Sandburg was the first modern poet to use the language of the American people extensively in his work. For this reason alone, he deserves a place in American literary history. Although his work is not always polished, he achieved at times an enduring art. His best poems convey the vigor and brokenness of industrialization, the quaintness of small towns, and the transience of nature and love. His vision encompassed both the light and the dark. His best poems captured a part of the essence of his time and enlarged the potentials of language and subjects for other modern poets.
Carl August Sandburg was born on January 6, 1878, in Galesburg, Illinois, the second of five children in the family of August and Clara Sandburg, Swedish immigrants of peasant stock. August Sandburg was a blacksmith’s helper with the Chicago, Burlington and Quincy Railroad, and his wife kept house with the children and later took in boarders. The two had met in Illinois while Clara was working as a hotel chambermaid, and August had come to town as a section hand with the railroad. Carl had an older sister, Mary; a younger brother, Martin; and two younger sisters, Esther and Martha. Two other younger brothers died of diphtheria.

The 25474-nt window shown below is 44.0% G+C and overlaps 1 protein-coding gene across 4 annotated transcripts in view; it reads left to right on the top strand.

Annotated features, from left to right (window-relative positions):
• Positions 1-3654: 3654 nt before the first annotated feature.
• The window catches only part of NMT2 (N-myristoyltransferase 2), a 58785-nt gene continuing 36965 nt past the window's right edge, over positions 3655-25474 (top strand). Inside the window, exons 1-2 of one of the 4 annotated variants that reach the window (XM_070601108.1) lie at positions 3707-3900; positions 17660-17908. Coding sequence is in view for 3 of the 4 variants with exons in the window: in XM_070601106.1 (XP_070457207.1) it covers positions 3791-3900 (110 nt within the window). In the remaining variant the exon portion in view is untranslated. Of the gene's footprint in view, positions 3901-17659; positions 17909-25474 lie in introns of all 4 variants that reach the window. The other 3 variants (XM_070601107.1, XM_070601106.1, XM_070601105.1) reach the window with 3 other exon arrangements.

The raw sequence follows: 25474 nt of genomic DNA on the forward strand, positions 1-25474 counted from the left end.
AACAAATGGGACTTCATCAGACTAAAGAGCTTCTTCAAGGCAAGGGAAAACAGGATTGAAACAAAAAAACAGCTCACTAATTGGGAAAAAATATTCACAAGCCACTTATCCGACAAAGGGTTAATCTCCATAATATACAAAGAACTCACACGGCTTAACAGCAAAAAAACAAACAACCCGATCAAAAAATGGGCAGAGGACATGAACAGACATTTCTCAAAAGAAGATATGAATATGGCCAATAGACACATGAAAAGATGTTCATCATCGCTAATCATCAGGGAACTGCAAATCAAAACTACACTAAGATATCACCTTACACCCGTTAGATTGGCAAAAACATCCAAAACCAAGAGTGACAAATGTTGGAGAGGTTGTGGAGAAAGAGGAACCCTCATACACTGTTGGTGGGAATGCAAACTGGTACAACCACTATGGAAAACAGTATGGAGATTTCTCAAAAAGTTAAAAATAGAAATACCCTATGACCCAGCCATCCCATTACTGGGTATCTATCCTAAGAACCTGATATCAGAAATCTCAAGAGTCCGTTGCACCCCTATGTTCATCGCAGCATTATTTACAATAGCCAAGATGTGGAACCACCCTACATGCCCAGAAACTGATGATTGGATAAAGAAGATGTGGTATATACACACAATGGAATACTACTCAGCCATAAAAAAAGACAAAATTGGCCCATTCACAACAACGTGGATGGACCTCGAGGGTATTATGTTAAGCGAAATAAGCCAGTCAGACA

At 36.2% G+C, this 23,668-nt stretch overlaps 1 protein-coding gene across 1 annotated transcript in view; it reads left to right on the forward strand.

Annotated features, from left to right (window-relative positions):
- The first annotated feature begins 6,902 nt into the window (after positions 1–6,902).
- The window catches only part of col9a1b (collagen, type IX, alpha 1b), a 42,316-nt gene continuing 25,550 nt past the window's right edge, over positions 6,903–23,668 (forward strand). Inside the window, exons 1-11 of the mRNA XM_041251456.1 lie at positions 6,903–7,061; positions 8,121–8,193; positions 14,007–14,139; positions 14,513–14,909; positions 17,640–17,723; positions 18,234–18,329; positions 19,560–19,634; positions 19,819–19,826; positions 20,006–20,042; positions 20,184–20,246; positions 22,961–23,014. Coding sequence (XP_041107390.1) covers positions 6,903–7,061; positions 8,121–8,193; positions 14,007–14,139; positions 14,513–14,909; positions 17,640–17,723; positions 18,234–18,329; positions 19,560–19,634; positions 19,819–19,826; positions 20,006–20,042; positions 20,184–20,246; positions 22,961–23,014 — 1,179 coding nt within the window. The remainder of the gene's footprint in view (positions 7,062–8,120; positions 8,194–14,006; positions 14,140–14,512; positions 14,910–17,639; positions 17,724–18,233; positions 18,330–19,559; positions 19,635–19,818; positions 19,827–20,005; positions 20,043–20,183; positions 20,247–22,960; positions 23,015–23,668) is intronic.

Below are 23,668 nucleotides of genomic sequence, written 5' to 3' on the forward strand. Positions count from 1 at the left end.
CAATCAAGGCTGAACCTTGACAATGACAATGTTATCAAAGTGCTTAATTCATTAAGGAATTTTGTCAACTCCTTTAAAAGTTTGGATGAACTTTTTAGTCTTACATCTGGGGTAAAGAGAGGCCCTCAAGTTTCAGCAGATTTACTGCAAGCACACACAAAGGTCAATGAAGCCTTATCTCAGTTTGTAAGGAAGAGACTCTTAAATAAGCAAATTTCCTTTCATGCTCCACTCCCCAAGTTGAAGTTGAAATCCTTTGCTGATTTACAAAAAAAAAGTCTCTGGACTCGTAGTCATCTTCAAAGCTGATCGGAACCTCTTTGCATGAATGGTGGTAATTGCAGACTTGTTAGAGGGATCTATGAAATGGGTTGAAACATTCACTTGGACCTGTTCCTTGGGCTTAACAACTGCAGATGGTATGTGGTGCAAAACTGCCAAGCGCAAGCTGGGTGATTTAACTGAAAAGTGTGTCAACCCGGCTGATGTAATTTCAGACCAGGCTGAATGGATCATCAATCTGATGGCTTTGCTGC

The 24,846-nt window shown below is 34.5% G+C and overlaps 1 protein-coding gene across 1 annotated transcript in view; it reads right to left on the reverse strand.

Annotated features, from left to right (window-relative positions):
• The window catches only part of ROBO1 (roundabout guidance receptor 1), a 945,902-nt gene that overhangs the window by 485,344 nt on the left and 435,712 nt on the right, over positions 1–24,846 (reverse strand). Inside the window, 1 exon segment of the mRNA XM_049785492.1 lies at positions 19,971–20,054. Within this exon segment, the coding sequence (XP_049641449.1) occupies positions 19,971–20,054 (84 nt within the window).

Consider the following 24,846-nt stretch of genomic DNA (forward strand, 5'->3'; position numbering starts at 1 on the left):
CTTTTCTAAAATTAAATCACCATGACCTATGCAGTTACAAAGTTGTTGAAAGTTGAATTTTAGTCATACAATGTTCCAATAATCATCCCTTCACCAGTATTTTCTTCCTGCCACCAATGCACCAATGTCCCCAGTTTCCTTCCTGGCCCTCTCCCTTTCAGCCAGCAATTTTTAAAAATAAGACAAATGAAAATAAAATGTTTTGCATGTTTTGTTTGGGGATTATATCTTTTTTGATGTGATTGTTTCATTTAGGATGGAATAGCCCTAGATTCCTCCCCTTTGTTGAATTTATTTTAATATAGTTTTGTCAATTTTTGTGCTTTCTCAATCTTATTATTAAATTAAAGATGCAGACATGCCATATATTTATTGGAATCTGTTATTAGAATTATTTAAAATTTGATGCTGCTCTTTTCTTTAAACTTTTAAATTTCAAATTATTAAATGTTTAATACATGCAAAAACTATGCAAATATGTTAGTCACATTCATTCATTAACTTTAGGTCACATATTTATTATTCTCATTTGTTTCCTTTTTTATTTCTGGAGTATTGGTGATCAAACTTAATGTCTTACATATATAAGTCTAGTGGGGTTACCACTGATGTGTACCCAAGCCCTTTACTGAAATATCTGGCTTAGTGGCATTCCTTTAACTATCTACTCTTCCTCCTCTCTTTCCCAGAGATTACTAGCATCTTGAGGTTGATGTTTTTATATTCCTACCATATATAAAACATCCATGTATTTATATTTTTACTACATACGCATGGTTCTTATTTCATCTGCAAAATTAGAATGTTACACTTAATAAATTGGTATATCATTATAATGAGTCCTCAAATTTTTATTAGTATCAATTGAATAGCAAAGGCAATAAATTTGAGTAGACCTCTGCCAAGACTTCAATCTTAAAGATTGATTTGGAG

The Sandburgs were a thrifty, hardworking family, regular in their Lutheran Church...
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Carl Sandburg, as an individual and a writer, seems distinctively American, belonging to a land where people are restless, inventive, jacks of all trades, where people rise to greatness from humble beginnings. Born in Galesburg, Illinois, Carl August was the second child of August and Clara Anderson Sandburg. Legend says that his father, a blacksmith, changed his name from Johnson to Sandburg to avoid confusion with the other August Johnsons in Galesburg, but Carl himself (perhaps to increase the confusion) quoted his mother as saying the name was originally Danielson.
The restlessness of America came early to young Carl. His schooling was fitful, and at thirteen he began the first of many jobs that sound almost like...
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Charles August Sandburg was born in a modest clapboard cottage on January 6, 1878, in Galesburg, Illinois, to Swedish immigrants August Sandburg and Clara Anderson Sandburg. August worked for the Chicago, Burlington, and Quincy Railroad; Clara Anderson had been a hotel chambermaid before she was married. August Sandburg could read a Swedish Bible, but that was all. He signed his name with an X. Clara Sandburg could write in colloquial Swedish and could phonetically spell English and encouraged her son’s learning.
Charles, or Carl, as he was later to call himself, enjoyed school but deviated from the prescribed curriculum. He quit school after the eighth grade to help his father support the family. Sandburg stated...
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